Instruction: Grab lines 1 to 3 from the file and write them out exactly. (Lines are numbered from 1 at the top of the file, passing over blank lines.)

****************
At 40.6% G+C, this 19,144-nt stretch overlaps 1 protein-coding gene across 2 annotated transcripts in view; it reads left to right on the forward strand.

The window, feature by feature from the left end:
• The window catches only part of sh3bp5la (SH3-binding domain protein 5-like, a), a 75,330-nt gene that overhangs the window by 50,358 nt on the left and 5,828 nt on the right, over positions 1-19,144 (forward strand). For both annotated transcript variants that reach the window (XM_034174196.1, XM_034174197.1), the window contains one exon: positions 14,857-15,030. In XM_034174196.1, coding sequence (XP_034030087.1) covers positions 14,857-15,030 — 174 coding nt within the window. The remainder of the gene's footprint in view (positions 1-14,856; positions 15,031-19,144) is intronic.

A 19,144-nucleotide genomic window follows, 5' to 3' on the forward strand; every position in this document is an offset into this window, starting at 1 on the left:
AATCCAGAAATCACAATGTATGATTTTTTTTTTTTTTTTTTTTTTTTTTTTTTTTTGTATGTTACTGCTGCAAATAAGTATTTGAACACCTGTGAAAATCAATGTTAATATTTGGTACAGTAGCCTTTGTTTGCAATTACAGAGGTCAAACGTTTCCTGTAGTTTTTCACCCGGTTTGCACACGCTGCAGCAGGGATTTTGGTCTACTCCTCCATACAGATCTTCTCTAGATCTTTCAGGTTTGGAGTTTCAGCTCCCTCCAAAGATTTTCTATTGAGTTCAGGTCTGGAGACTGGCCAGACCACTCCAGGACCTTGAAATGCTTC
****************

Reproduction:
At 40.6% G+C, this 19,144-nt stretch overlaps 1 protein-coding gene across 2 annotated transcripts in view; it reads left to right on the forward strand.

The window, feature by feature from the left end:
• The window catches only part of sh3bp5la (SH3-binding domain protein 5-like, a), a 75,330-nt gene that overhangs the window by 50,358 nt on the left and 5,828 nt on the right, over positions 1-19,144 (forward strand). For both annotated transcript variants that reach the window (XM_034174196.1, XM_034174197.1), the window contains one exon: positions 14,857-15,030. In XM_034174196.1, coding sequence (XP_034030087.1) covers positions 14,857-15,030 — 174 coding nt within the window. The remainder of the gene's footprint in view (positions 1-14,856; positions 15,031-19,144) is intronic.